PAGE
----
The phrase, "Clean your plate; there are hungry children in the world," hits closer to home than you might expect.
About 320,000 people in southwestern Pennsylvania are food insecure -- meaning they don't know if they'll have the chance to "clean their plate," according to Feeding America.
That demand isn't likely to decrease, said Iris Valanti, director of communications for the Greater Pittsburgh Community Food Bank. The food bank serves about 1,500 new households each month and reaches around 110,000 households across 11 counties.
But last year, the food bank saw a record-breaking increase in donations: It distributed 27.4 million pounds of food, exceeding the goal of 26 million, the food bank announced Thursday. This roughly translates into 22.8 million meals.
Newly appointed CEO Lisa Scales attributed this rise to better public awareness.
"There's been more outreach ... getting the word out," she said. Developing strong relationships with local grocery stores and donors was key as well, she said.
Ms. Valanti said more people have been affected by or know neighbors affected by food insecurity because of the economy.
A large component of the food bank last year was learning how to stretch its dollars because it was operating on a smaller budget.
Working on a trial-and-error system, the food bank reassessed its program for efficiency and remodeled some distribution systems.
"We're working differently internally," Ms. Scales said. "We're pulling resources together from different departments."
She said now more responsibility is given to member agencies, like food pantries and soup kitchens. Instead of the main facility in Duquesne picking up donations from grocery stores, local member agencies have started picking them up to save resources.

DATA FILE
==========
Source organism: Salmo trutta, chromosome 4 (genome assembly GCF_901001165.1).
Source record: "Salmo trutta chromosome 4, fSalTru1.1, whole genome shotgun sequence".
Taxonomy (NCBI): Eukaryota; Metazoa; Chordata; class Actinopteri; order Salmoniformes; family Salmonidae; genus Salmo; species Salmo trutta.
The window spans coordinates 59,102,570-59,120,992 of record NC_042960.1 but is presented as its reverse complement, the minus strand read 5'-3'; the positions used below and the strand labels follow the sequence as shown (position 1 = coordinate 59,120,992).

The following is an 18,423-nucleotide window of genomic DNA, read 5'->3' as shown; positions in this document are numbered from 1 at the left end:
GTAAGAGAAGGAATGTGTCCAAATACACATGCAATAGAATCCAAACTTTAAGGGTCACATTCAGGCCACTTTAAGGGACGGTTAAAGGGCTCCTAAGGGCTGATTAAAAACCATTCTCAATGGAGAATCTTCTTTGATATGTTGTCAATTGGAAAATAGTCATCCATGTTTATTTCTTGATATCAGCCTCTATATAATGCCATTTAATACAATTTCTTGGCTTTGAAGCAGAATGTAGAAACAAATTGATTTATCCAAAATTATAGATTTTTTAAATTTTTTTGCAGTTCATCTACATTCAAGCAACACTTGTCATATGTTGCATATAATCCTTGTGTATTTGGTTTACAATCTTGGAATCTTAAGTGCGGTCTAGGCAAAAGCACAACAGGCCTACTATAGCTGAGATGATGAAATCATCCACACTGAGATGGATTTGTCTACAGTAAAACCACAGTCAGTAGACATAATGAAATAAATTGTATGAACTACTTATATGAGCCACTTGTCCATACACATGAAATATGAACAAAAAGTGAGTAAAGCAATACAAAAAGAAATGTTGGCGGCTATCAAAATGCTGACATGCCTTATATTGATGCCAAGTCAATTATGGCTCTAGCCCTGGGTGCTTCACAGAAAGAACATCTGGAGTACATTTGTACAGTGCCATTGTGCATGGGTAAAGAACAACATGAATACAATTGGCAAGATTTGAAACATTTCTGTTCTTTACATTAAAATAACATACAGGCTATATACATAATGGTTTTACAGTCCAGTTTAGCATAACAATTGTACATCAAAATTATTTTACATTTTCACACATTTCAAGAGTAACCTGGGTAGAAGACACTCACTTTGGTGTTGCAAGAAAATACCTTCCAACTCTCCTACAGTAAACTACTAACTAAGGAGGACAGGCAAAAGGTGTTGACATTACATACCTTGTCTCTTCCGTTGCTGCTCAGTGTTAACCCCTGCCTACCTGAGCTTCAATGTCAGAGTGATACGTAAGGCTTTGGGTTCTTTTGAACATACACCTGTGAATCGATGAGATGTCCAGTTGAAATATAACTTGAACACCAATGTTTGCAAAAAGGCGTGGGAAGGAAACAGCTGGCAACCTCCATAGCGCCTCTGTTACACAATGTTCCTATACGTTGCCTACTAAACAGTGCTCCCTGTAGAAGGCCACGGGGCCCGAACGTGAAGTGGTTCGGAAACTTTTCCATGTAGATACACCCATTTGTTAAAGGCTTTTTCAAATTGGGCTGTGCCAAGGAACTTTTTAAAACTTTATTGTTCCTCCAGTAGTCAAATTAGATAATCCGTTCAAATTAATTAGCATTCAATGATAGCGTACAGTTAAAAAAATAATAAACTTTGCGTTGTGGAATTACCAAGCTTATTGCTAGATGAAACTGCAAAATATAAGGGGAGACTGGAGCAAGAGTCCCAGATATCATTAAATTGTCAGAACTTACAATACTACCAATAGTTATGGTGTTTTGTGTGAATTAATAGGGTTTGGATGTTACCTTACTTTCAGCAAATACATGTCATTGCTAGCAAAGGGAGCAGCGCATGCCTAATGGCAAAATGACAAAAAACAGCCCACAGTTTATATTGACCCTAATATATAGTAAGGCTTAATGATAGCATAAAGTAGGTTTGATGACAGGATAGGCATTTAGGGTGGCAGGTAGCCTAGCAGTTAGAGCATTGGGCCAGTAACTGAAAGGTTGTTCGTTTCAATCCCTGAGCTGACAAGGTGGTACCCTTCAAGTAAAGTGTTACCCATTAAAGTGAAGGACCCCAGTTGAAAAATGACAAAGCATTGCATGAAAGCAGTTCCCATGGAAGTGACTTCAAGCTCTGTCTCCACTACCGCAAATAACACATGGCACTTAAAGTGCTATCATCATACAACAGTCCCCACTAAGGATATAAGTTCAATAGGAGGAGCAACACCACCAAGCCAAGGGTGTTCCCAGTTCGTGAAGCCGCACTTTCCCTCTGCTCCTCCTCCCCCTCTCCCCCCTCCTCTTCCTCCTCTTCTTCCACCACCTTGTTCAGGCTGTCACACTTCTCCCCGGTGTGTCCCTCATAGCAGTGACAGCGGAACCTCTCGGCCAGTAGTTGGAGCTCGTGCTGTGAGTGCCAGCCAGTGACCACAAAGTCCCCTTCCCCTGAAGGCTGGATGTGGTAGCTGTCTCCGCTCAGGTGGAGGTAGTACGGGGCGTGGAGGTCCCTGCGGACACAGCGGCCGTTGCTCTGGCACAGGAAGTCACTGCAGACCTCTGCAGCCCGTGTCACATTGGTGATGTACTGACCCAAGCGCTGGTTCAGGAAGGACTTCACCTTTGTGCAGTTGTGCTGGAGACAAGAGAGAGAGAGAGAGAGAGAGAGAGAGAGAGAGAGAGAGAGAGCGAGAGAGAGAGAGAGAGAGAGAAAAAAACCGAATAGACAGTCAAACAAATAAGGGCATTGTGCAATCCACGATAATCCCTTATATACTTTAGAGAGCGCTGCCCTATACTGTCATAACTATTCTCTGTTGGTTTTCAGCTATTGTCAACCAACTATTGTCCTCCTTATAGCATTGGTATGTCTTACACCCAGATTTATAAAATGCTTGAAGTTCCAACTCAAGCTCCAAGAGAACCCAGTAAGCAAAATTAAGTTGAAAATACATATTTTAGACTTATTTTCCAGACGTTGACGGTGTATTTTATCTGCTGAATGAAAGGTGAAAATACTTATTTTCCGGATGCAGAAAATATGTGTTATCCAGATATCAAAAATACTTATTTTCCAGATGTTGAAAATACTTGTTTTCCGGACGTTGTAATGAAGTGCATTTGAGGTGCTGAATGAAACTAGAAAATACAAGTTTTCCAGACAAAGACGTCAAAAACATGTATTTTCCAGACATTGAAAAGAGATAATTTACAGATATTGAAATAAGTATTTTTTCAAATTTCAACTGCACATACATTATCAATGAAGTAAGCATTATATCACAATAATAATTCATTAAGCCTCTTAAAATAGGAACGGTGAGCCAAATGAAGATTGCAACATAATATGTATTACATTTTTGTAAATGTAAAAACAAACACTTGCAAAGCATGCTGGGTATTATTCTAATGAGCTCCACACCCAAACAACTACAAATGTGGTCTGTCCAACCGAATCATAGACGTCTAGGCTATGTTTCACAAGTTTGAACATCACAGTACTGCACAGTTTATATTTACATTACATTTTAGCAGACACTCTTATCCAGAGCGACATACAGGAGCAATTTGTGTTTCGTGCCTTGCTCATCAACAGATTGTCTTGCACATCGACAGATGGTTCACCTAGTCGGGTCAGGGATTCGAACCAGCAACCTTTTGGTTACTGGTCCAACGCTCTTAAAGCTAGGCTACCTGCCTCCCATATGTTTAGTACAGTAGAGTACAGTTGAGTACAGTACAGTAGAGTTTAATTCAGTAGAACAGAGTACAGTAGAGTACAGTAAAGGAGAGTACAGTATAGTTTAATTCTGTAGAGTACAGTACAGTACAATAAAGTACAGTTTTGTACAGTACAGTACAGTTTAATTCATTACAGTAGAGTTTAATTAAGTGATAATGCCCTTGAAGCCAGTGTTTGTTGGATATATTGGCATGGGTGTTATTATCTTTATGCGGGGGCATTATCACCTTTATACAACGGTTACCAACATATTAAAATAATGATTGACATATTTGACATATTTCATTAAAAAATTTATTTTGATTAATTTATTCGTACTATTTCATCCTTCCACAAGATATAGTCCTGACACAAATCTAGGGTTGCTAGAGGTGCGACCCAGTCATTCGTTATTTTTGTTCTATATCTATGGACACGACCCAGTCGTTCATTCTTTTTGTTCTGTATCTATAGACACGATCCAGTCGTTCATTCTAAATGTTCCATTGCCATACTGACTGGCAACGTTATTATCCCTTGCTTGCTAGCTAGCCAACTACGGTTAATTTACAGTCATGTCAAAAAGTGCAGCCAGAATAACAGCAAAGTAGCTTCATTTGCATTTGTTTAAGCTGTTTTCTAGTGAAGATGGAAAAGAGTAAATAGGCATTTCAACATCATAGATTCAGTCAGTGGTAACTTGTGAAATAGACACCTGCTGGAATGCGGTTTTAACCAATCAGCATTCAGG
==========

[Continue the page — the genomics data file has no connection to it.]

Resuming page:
The food bank collects food through donations and its purchases. Donations include goods from individuals, corporations, local grocery stores or farms and government commodities.
Ms. Valanti said the food bank's board of directors creates a "strategic plan" in advance to guide where the group focuses its energy for the year. During the record-breaking year, they emphasized raising awareness of food insecurity and reaching out to rural areas.
For the upcoming year, Ms. Scales said the food bank will focus on three pillars: access to quality food, building partnerships with other community organizations and in-depth assessments of its 400 member agencies.
Ms. Scales said this would be the first year that the organization has closely surveyed its member agencies for efficiency, model practices and mapping locations to better serve southwestern Pennsylvania.
Knowing the number of in-need people, agency locations and produce distribution locations in a given area, Ms. Scales said the food bank can more accurately plan for under-served regions.
Under this method, last year they established another distribution location in western Greene County.
Ms. Valanti said the food bank increases its annual distribution goal each year, so it will continue relying on volunteers to help those in Pittsburgh who can't promise their families a meal on the table.
Mike Cooper, of Greenfield, volunteers for the food bank's monthly Produce to People program, which has locations throughout Allegheny County and provides each needy family with up to 45 pounds of food per month.
Mr. Cooper said he serves about 680 families per month at the South Side site.
"It puts a different perspective on it, actually being out there," he said, comparing it to his other volunteer work at the food bank's main warehouse.
He first started volunteering a year ago, after retiring; he wanted a fulfilling way to spend his free time.
"The food bank was a no-brainer since you keep hearing about people going to bed hungry," he said. "If everyone pitches in a little, it adds up."